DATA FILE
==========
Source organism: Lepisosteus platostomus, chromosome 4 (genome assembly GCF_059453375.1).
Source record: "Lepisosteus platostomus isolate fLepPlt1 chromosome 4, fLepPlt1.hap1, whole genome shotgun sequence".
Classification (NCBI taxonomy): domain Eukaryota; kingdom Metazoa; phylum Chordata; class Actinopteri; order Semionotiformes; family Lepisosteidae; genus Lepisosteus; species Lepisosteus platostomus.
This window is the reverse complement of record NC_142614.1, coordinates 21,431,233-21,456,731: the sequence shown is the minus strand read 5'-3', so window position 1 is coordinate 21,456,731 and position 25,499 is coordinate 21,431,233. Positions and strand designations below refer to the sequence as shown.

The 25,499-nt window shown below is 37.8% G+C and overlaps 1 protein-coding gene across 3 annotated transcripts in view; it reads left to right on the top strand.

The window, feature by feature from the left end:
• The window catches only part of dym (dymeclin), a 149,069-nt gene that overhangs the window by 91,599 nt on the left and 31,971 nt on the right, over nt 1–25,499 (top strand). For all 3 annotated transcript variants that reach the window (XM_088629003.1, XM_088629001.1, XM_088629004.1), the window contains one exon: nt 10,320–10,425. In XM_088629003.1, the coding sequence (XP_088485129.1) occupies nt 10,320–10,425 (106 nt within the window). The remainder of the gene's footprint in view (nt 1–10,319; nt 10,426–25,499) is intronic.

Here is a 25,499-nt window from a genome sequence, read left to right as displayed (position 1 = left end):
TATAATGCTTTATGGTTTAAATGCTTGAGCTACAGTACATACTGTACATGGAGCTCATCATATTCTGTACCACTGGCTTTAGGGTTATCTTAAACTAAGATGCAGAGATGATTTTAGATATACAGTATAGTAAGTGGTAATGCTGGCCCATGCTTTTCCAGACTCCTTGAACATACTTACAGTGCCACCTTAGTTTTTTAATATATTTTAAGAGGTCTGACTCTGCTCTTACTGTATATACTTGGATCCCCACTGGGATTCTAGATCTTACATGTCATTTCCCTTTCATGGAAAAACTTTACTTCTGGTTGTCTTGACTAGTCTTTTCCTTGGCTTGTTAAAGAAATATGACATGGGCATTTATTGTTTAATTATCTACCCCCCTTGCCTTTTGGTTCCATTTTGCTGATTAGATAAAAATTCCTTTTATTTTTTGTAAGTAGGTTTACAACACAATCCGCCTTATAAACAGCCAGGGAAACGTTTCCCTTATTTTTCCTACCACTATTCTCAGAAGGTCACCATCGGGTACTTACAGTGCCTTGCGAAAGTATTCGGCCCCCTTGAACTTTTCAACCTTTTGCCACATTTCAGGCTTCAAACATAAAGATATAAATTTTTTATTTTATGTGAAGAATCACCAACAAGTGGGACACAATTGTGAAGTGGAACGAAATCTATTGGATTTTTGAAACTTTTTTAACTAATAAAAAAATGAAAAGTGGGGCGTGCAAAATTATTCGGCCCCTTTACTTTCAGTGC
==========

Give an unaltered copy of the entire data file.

Source organism: Lepisosteus platostomus, chromosome 4 (genome assembly GCF_059453375.1).
Source record: "Lepisosteus platostomus isolate fLepPlt1 chromosome 4, fLepPlt1.hap1, whole genome shotgun sequence".
Classification (NCBI taxonomy): domain Eukaryota; kingdom Metazoa; phylum Chordata; class Actinopteri; order Semionotiformes; family Lepisosteidae; genus Lepisosteus; species Lepisosteus platostomus.
This window is the reverse complement of record NC_142614.1, coordinates 21,431,233-21,456,731: the sequence shown is the minus strand read 5'-3', so window position 1 is coordinate 21,456,731 and position 25,499 is coordinate 21,431,233. Positions and strand designations below refer to the sequence as shown.

The 25,499-nt window shown below is 37.8% G+C and overlaps 1 protein-coding gene across 3 annotated transcripts in view; it reads left to right on the top strand.

The window, feature by feature from the left end:
• The window catches only part of dym (dymeclin), a 149,069-nt gene that overhangs the window by 91,599 nt on the left and 31,971 nt on the right, over nt 1–25,499 (top strand). For all 3 annotated transcript variants that reach the window (XM_088629003.1, XM_088629001.1, XM_088629004.1), the window contains one exon: nt 10,320–10,425. In XM_088629003.1, the coding sequence (XP_088485129.1) occupies nt 10,320–10,425 (106 nt within the window). The remainder of the gene's footprint in view (nt 1–10,319; nt 10,426–25,499) is intronic.

Here is a 25,499-nt window from a genome sequence, read left to right as displayed (position 1 = left end):
TATAATGCTTTATGGTTTAAATGCTTGAGCTACAGTACATACTGTACATGGAGCTCATCATATTCTGTACCACTGGCTTTAGGGTTATCTTAAACTAAGATGCAGAGATGATTTTAGATATACAGTATAGTAAGTGGTAATGCTGGCCCATGCTTTTCCAGACTCCTTGAACATACTTACAGTGCCACCTTAGTTTTTTAATATATTTTAAGAGGTCTGACTCTGCTCTTACTGTATATACTTGGATCCCCACTGGGATTCTAGATCTTACATGTCATTTCCCTTTCATGGAAAAACTTTACTTCTGGTTGTCTTGACTAGTCTTTTCCTTGGCTTGTTAAAGAAATATGACATGGGCATTTATTGTTTAATTATCTACCCCCCTTGCCTTTTGGTTCCATTTTGCTGATTAGATAAAAATTCCTTTTATTTTTTGTAAGTAGGTTTACAACACAATCCGCCTTATAAACAGCCAGGGAAACGTTTCCCTTATTTTTCCTACCACTATTCTCAGAAGGTCACCATCGGGTACTTACAGTGCCTTGCGAAAGTATTCGGCCCCCTTGAACTTTTCAACCTTTTGCCACATTTCAGGCTTCAAACATAAAGATATAAATTTTTTATTTTATGTGAAGAATCACCAACAAGTGGGACACAATTGTGAAGTGGAACGAAATCTATTGGATTTTTGAAACTTTTTTAACTAATAAAAAAATGAAAAGTGGGGCGTGCAAAATTATTCGGCCCCTTTACTTTCAGTGC